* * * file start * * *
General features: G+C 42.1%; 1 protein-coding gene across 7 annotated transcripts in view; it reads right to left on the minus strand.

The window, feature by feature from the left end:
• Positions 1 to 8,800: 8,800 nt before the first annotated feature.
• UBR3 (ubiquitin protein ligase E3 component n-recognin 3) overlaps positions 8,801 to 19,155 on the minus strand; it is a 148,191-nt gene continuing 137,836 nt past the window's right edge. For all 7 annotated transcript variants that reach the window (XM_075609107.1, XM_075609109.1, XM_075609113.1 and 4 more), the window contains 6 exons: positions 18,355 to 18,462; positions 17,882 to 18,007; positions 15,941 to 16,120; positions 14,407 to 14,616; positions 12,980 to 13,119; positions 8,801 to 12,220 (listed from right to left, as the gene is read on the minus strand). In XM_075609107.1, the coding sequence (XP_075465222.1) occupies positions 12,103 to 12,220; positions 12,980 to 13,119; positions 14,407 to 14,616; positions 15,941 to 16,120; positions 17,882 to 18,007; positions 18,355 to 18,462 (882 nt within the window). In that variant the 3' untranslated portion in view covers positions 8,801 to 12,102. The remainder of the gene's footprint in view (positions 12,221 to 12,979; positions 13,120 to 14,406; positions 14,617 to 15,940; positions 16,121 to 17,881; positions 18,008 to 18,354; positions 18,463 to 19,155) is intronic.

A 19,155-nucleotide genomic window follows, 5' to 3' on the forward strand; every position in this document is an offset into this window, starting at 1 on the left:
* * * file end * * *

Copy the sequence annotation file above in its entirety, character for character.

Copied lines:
General features: G+C 42.1%; 1 protein-coding gene across 7 annotated transcripts in view; it reads right to left on the minus strand.

The window, feature by feature from the left end:
• Positions 1 to 8,800: 8,800 nt before the first annotated feature.
• UBR3 (ubiquitin protein ligase E3 component n-recognin 3) overlaps positions 8,801 to 19,155 on the minus strand; it is a 148,191-nt gene continuing 137,836 nt past the window's right edge. For all 7 annotated transcript variants that reach the window (XM_075609107.1, XM_075609109.1, XM_075609113.1 and 4 more), the window contains 6 exons: positions 18,355 to 18,462; positions 17,882 to 18,007; positions 15,941 to 16,120; positions 14,407 to 14,616; positions 12,980 to 13,119; positions 8,801 to 12,220 (listed from right to left, as the gene is read on the minus strand). In XM_075609107.1, the coding sequence (XP_075465222.1) occupies positions 12,103 to 12,220; positions 12,980 to 13,119; positions 14,407 to 14,616; positions 15,941 to 16,120; positions 17,882 to 18,007; positions 18,355 to 18,462 (882 nt within the window). In that variant the 3' untranslated portion in view covers positions 8,801 to 12,102. The remainder of the gene's footprint in view (positions 12,221 to 12,979; positions 13,120 to 14,406; positions 14,617 to 15,940; positions 16,121 to 17,881; positions 18,008 to 18,354; positions 18,463 to 19,155) is intronic.

A 19,155-nucleotide genomic window follows, 5' to 3' on the forward strand; every position in this document is an offset into this window, starting at 1 on the left: